I spared a grateful thought to those boring classes in grammar and high school where they taught us grammar, spelling and how to write various things. College level is way too late to start.

  2. PG is far, far too generous to the legal profession. The legal profession can’t write a shopping list.

    Really.

    For a lawyer doing an appellate brief, the “shopping list” is the “Questions Presented for Review” — the specific issues that one wants an appellate court to rule upon. Most lawyers (and the entire tradition) would be roundly criticized by the late Alex Trebek, and rightly so: They can’t even put the Questions Presented for Review in the form of a question. They write something like this:

    Whether a cause of action exists under Bivens v. Six Unknown Named Agents of Federal Bureau of Narcotics for First Amendment retaliation claims

    Egbert v. Boule, No. [20]21–147 (U.S., argued 02 Mar 2022). And remember that if you’ve gotten a petition for review accepted at the US Supreme Court, you’re near the top of the heap among appellate attorneys.

    And that’s one of the clear ones. At least, it’s clear if you already know what a Bivens action is, and what a “First Amendment retaliation claim” is (I should also point out that this question is far too broad, because the scope of a “retaliation claim” is different for free exercise of religion, freedom of assembly, and free speech… regardless of whether it should be different, it is).

  3. Hmm. Well, I would phrase it as “Does a cause of action for First Amendment retaliation claims exist under the precedent(s) laid out in Bivens v. Six Unknown Named Agents of the Federal Bureau of Narcotics?”

    However, although my formulation is, I believe, somewhat better phrased, I do wonder whether the phrasing is just poor English or a case of “this is how it’s always been done.”

    Now, as to the latter points – every profession has its own language. Legalese, in the main, is actually a model of clarity compared to my own former profession of software development – and we won’t get into an outsider trying to decipher Milspeak. I presume that a SCOTUS Justice (and their law clerks) are expert speakers of Legalese, and would have little trouble understanding the issue being brought up here.

    • I can decode Milspeak. I’m no outsider; I spent More Than A Few Years between undergrad and law school as The Old Man. So I understand the concern.*

      One would hope that everyone in the courts is an expert. One must also remember, however, that the law clerks are (with rare exceptions) one or two years out of law school, having done at most only a prior clerkship and no practice. And almost without exception, they did not live in the real world at any time — straight from high school to four years of undergrad to three years of law school. So the clerks are… not expert. Since the clerks screen everything for the judges, that can create Problems.

      But it’s pretty bad when Supreme Court justices, less than two decades later — including two who signed on to the earlier opinion — outright state “We said this misleadingly and with bad writing the first time around, it has had serious effects that have harmed parties, and so now we’re saying it the way we should have.”** Or you could just consider one of my favorite appellate opinions in which the Court of Appeals remarked (quoting from memory) that a contract provision was not a model of clarity, and it “had obviously been drafted by lawyers.” A quick search of just the Seventh Circuit’s reported decisions when I maintained a law office there shows several dozen precendential decisions directly criticizing lawyers (not legislators, not lobbyists, not pro se litigants, not claims-processing employees) for unclear writing, often involving misuse of technical terms.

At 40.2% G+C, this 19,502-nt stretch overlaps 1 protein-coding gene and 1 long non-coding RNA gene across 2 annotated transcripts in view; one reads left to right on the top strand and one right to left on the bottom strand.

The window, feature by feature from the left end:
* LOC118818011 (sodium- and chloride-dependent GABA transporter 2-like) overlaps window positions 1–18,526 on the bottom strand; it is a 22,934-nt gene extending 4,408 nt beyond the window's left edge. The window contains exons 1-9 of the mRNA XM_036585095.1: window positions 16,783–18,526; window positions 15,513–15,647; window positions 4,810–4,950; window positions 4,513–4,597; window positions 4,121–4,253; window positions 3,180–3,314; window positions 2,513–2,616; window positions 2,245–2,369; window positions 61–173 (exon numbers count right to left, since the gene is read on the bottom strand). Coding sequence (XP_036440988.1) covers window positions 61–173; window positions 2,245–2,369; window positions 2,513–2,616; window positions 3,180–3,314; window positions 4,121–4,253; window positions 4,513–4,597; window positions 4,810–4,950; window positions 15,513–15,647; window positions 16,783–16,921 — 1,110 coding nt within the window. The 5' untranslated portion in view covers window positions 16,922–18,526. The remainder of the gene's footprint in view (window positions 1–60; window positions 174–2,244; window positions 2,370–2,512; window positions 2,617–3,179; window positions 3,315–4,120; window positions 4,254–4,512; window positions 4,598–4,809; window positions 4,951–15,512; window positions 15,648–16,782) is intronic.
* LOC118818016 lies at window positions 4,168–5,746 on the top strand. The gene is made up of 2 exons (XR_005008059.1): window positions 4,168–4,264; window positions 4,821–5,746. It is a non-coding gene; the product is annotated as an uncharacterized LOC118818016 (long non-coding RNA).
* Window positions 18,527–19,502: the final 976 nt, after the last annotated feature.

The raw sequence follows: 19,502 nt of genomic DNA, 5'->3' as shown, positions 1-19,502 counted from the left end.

* We won’t get into the utter contempt I have for the misuse of previously-existing technical terms in directly related fields in advertising, perhaps most obviously the food chain. My entire diet consists of organic food, because I’m not in the habit of chowing down on granite — Quarry is not my favorite cereal (very, very old SNL reference).

      ** I’m away from my more-academic law materials right now, which included an extensive law journal article on the civil-procedure doctrine in question, and how it distorted copyright law, that got pulled from submission when the Supreme Court recognized its error. The “corrective” case is Arbaugh v. Y&H Corp., 546 U.S. 500 (2006). And it matters directly to authors because it’s both a consequence of Tasini and a lead-up to Muchnick.

      • Well, technically Grape Nuts (reg. tm) are “food.” But if you have ever tried them, the experience is remarkably similar to munching on gravel. (For some reason, my Mother liked it – and one morning, there was no other cereal in the house.)

        “Organic” to me is a label indicating “includes assorted additional organisms for no extra cost.”

        The other thing that annoys me about marketing labels are “gluten free” – most recently seen on a block of cheddar cheese.

      • How about federal contractese? 😉
        I loved seeing the debates over whether it was better to use shall vs will in the RFP.
        Fun watching engineers and procurement specialists butting heads.

        • That’s just because the “procurement specialists” didn’t know the criminal-law meaning of “procure.” Or hadn’t ever been to Amsterdam. <vbeg>

          We can go several levels of reflexiveness deeper with this, any time y’all like.

          • Not sure it would be fun for everybody.
            I try to limit my reminiscences to protect the guilty. 😀

            • Probably a good plan around here. There aren’t a whole lot of “innocents” among writers… except on the business end of things.

  4. Ryan Boyd (RB): Why is there this widespread, seemingly historically durable perception that college students can’t write? Does someone benefit from this narrative?

    I think that idea comes from reading what so many college graduates write.

    • Good writing *starts* with critical thinking.
      Not much of that in too many recent grads these days. Some acquire it afterwards in the school of hard knocks but many never pay attention to the lessons.

      My most useful training in college came from my Plant Design & Engineering Economics prof who ran a guerilla war against the language departments over technical writing. He structured his course around real world job requirements (never calling it technical writing) and insisted we learn to write memos, progress reports, and white papers. Come my first job, I was assigned a simple failure analysis as an undeclared test to see what on the job training I needed. Answer: none.

      As a rule most technical training ages poorly as tech evolves and the old ways fall by the wayside but good writing (clear, concise, complete) is a lifelong skill. It also makes for quick promotions. 😀